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What Do Common Blood Tests Check For?

Tests can indicate disorders, infection, immune system problems

Vials of blood drawn from a patient will be tested as part of routine blood work.

Tests can indicate disorders, infection, immune system problems

Blood tests are among the most common types of diagnostic tests for good reason. The small amounts of blood drawn for the test can help your doctor check for a wide range of issues.


“From checking your cholesterol levels and thyroid function to diagnosing infections, diseases and other conditions, blood tests are often the first step in diagnosing dozens of conditions,” says Fatma Deif, MD, an internal medicine physician at Scripps Clinic Rancho San Diego.


Your doctor typically orders blood tests for you during a physical, checkup or screening for a specific condition, including heart disease, thyroid disease, cancer, diabetes and sexually transmitted infections.


Blood tests are very safe. A phlebotomist uses a needle to takes a sample of your blood, usually from a vein in your arm. You may feel a slight prick when the needle is inserted into the vein. But the test is typically not painful, and the process takes just a few minutes.

What are different types of blood tests?

Complete blood count

A routine complete blood count (CBC) is a lab test that can provide an overview of your health. It can help your doctor look for a specific condition. This test measures several parts of your blood, including:

Red blood cell count

This test measures the number of red blood cells in your blood. A low count may indicate disorders, such as anemia or blood loss. Red blood cells carry oxygen from your lungs to your entire body.

White blood cell count

This test measures the number of white cells in your blood. While blood cells help with immunity, so low counts may be a sign of infection or immune system problems. There are different types of white blood cells; a blood differential test measures each type.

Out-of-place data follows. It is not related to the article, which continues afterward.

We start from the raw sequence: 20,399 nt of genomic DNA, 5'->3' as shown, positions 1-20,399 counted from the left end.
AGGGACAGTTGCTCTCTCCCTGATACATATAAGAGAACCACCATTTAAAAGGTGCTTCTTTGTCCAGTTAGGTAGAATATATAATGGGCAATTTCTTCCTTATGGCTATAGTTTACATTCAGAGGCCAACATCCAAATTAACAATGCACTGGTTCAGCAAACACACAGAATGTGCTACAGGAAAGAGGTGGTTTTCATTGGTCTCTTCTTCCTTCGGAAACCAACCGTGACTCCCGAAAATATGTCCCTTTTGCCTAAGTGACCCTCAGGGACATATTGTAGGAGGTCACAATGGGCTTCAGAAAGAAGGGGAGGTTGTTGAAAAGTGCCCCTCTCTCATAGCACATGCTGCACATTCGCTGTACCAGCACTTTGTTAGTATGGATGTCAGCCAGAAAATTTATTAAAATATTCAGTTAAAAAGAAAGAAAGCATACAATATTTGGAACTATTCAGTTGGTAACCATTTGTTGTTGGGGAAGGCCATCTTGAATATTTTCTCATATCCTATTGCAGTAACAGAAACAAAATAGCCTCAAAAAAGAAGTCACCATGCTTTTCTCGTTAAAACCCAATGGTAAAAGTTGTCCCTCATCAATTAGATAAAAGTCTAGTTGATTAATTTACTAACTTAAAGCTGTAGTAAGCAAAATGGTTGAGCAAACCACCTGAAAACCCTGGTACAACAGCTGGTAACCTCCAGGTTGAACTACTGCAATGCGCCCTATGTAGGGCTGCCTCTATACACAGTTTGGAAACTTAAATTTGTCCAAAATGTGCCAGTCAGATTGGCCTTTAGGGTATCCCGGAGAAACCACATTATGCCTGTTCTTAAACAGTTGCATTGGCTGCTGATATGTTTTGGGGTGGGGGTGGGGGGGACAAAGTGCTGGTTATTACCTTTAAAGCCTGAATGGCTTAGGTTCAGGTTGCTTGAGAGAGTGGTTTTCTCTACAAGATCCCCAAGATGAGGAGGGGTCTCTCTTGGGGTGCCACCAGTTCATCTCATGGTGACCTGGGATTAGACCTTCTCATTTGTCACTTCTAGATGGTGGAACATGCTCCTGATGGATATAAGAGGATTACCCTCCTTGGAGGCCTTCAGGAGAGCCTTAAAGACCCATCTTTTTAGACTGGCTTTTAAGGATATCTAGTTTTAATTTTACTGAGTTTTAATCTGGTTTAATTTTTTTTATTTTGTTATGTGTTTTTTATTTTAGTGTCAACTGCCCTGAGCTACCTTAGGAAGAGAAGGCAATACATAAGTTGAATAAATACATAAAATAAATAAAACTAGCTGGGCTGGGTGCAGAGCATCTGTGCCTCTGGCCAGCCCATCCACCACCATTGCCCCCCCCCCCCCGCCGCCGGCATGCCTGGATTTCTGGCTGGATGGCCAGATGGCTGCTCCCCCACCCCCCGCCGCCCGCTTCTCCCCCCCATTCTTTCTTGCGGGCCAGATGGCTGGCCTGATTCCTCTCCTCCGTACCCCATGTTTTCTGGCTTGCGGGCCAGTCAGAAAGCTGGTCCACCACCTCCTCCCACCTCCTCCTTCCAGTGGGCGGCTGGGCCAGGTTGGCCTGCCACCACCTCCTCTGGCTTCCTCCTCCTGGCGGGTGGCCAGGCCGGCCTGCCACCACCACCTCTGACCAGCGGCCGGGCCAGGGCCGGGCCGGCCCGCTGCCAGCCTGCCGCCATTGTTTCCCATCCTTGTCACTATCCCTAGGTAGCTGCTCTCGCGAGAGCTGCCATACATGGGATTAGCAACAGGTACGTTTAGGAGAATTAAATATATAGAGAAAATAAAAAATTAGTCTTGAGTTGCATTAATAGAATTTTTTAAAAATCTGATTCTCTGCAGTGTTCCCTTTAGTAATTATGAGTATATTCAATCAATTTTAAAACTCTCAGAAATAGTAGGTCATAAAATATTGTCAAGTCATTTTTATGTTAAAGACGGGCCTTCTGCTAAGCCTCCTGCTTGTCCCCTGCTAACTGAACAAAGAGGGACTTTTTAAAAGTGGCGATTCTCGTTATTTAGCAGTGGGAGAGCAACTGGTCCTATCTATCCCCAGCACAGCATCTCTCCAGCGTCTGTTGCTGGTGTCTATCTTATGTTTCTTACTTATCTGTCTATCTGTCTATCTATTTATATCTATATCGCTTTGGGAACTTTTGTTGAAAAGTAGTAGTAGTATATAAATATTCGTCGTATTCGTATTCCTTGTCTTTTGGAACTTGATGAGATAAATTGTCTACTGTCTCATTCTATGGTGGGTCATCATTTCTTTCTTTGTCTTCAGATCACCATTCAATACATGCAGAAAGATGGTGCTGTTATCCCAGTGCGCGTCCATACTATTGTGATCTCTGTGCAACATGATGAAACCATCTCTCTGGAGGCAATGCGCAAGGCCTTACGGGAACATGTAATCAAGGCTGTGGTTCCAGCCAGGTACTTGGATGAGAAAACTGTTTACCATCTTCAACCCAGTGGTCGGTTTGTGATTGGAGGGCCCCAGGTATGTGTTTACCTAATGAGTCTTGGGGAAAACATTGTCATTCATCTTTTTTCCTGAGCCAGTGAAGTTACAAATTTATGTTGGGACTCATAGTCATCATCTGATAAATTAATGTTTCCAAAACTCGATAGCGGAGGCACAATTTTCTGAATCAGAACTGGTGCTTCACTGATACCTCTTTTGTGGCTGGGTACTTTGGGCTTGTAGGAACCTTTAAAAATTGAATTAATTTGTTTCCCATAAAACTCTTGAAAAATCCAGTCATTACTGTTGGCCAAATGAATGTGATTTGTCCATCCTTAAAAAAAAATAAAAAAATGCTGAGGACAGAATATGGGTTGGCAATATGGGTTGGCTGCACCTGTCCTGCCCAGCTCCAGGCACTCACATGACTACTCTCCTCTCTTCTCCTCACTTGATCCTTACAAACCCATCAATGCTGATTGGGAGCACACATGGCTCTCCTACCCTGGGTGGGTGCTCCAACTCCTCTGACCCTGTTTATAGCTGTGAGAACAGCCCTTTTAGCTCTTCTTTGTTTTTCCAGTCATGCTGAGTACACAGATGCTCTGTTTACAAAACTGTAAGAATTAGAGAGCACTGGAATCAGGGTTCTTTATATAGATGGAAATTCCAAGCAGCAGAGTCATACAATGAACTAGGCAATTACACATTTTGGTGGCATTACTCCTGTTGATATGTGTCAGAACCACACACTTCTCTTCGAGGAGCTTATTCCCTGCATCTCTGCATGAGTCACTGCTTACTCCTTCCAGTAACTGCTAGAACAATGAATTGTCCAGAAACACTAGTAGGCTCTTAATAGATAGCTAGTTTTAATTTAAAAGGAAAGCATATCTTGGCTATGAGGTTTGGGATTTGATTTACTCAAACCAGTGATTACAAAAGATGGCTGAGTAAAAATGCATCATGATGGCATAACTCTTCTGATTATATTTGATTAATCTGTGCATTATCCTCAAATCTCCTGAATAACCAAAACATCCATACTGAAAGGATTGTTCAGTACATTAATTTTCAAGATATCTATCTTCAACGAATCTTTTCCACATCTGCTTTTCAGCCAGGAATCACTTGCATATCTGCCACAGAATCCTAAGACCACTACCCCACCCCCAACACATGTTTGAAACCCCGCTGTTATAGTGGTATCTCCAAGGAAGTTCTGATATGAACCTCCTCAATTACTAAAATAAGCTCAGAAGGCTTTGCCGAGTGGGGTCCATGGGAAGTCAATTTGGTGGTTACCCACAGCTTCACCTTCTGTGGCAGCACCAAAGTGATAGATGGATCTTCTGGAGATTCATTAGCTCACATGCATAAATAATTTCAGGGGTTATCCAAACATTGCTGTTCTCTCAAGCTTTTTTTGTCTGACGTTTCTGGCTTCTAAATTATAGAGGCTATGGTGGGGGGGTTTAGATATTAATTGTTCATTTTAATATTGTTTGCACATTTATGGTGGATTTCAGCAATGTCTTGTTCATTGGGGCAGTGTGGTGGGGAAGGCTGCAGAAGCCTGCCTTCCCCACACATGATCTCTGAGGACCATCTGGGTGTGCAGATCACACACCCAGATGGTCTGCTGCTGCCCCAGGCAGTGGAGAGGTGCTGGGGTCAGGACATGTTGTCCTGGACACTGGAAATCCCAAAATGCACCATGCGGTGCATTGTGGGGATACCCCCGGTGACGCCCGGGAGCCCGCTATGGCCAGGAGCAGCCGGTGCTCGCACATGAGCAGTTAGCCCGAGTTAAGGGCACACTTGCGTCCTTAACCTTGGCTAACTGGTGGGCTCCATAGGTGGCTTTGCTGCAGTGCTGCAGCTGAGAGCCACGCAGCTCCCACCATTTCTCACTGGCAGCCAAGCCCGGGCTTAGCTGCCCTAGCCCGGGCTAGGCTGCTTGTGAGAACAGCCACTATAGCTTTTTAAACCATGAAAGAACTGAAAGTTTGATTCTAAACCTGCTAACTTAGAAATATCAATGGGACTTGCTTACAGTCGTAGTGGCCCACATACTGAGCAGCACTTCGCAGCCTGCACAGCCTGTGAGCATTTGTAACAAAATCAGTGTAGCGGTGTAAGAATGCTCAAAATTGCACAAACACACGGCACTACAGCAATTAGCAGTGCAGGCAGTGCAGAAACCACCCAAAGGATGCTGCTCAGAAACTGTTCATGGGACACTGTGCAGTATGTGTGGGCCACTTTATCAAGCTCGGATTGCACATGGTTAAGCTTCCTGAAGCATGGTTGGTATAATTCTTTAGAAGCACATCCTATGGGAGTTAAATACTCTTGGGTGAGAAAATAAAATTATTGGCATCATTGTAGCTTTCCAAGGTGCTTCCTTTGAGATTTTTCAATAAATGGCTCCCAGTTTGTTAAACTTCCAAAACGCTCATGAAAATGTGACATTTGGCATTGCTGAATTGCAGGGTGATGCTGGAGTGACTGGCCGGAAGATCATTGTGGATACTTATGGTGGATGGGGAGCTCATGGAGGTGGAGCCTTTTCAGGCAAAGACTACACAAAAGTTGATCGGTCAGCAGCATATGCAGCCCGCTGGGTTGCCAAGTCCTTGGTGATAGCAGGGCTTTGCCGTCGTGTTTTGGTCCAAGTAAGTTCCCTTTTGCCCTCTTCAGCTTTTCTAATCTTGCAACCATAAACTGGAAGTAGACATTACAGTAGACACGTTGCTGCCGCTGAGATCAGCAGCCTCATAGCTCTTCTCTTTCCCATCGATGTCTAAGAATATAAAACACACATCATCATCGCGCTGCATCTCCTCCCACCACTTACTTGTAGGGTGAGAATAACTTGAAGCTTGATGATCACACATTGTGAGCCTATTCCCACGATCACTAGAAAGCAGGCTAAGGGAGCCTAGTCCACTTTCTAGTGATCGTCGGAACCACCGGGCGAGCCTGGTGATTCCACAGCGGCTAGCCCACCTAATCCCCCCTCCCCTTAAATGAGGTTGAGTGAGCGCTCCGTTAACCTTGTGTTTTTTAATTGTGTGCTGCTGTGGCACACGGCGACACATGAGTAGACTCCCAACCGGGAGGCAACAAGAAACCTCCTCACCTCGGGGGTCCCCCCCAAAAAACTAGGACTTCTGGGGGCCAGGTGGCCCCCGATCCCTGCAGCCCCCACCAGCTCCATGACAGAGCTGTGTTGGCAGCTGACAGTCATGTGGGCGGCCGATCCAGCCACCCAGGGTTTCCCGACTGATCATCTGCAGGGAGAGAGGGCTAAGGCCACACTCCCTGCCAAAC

Platelet count

This test measures the number of platelets in your blood. Platelets help your blood clot. Low platelet levels may lead to too much bleeding; high levels may raise your risk of blood clots.

Hemoglobin test

Measures the amount of hemoglobin in your blood. Hemoglobin is a protein that carries oxygen. Low levels can indicate anemia and other disorders.

Hematocrit test

Measures the proportion of red blood cells in your blood. If you have anemia, your hematocrit may be low, while dehydration may cause it to be high. Hematocrit levels also may signal a blood or bone marrow disorder.

Mean corpuscular volume

The MCV test measures the average size of your red blood cells. Abnormal levels may indicate a disorder.

Basic metabolic panel

A basic metabolic panel (BMP) is a group of tests that measures the various chemicals in your blood. It includes tests for blood glucose, calcium and electrolytes, which are minerals in your blood.


“The BMP gives us a wealth of information about your heart, muscles, bones and organs, such as your liver and kidneys,” says Dr. Deif. “Your doctor may instruct you to fast for several hours or overnight before having some of these tests.”

Enzyme marker

This test measures the amounts of enzymes, which are proteins in your blood that can indicate tissue damage or disease. There are many blood enzyme tests. One of the most common is used to detect a heart attack and heart muscle damage.

Lipoprotein panel

Also called a lipid panel, this test measures your HDL (“good”) and LDL (“bad”) cholesterol levels, as well as your triglycerides, a type of fat. It can provide information about your risk of coronary heart disease. You may need to fast for up to 12 hours before taking this test.

Pregnancy test

The human chorionic gonadotropin (hCG) test measures the level of hCG hormone in your blood and is used to see if a woman is pregnant. It also may be done to test for breast, lung, uterine or ovarian cancer.

Ammonia test

Measures level of ammonia, which is a waste product created when your body breaks down protein. If too much ammonia builds up in your blood, it can result in extreme fatigue, neurological problems, coma or death.

CO2 test

Measures the amount of carbon dioxide in your blood. Abnormal levels may indicate kidney, respiratory or metabolic issues.

Coagulation tests

Measure your blood's ability to clot and how long it takes to clot. People who take blood thinning medication, such as coumadin, are given this test to make sure they are taking the correct dosage.

Educate yourself about blood tests

If your doctor recommends a blood test, be sure you understand what the test measures. Check if you need to do anything to prepare for it. Many patients, including at Scripps, can check their blood test results in secure online patient portals.